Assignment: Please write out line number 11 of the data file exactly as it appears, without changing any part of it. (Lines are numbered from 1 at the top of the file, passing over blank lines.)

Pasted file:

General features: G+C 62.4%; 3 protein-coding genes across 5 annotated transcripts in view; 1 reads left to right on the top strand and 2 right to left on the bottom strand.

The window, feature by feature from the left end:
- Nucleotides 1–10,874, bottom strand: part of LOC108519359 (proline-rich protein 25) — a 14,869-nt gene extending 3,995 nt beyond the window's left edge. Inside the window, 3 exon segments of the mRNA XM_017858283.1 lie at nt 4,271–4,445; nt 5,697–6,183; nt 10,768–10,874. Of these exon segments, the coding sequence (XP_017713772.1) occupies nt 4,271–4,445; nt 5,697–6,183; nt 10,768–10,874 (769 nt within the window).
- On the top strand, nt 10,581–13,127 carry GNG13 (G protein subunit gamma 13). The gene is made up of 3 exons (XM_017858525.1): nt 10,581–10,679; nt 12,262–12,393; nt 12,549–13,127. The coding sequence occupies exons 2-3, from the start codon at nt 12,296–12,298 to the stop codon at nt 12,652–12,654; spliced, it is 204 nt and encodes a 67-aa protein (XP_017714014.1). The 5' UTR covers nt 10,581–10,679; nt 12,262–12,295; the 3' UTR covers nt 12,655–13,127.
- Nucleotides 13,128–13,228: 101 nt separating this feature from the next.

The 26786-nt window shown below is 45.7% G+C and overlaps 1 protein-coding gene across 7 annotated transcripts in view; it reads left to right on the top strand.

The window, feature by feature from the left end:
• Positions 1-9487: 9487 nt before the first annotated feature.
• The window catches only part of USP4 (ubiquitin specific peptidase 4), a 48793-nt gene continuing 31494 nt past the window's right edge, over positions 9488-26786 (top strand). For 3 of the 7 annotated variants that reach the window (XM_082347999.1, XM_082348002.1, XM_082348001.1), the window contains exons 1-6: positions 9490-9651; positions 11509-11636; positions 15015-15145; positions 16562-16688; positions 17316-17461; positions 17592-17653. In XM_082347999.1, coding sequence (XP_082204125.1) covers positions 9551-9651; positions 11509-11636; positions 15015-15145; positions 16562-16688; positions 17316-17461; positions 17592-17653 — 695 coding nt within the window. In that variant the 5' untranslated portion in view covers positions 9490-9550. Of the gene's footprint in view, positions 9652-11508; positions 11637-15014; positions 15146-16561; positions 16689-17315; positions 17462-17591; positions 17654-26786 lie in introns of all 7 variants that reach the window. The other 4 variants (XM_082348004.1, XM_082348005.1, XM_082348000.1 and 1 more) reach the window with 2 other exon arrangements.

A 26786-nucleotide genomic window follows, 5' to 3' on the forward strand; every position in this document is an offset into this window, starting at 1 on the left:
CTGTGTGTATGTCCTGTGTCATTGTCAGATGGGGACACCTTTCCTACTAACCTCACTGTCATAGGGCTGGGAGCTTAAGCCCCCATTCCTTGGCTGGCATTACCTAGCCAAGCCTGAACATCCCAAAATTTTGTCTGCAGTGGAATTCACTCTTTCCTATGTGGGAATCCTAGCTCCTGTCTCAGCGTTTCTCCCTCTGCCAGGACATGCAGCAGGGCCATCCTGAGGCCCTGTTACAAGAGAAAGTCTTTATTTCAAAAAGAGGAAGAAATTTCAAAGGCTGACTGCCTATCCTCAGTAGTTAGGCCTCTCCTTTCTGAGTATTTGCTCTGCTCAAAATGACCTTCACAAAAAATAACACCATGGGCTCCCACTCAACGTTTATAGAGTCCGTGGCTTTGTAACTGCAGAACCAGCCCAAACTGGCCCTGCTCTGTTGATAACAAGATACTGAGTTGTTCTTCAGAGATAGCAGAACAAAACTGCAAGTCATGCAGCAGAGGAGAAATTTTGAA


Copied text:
CTGTGTGTATGTCCTGTGTCATTGTCAGATGGGGACACCTTTCCTACTAACCTCACTGTCATAGGGCTGGGAGCTTAAGCCCCCATTCCTTGGCTGGCATTACCTAGCCAAGCCTGAACATCCCAAAATTTTGTCTGCAGTGGAATTCACTCTTTCCTATGTGGGAATCCTAGCTCCTGTCTCAGCGTTTCTCCCTCTGCCAGGACATGCAGCAGGGCCATCCTGAGGCCCTGTTACAAGAGAAAGTCTTTATTTCAAAAAGAGGAAGAAATTTCAAAGGCTGACTGCCTATCCTCAGTAGTTAGGCCTCTCCTTTCTGAGTATTTGCTCTGCTCAAAATGACCTTCACAAAAAATAACACCATGGGCTCCCACTCAACGTTTATAGAGTCCGTGGCTTTGTAACTGCAGAACCAGCCCAAACTGGCCCTGCTCTGTTGATAACAAGATACTGAGTTGTTCTTCAGAGATAGCAGAACAAAACTGCAAGTCATGCAGCAGAGGAGAAATTTTGAA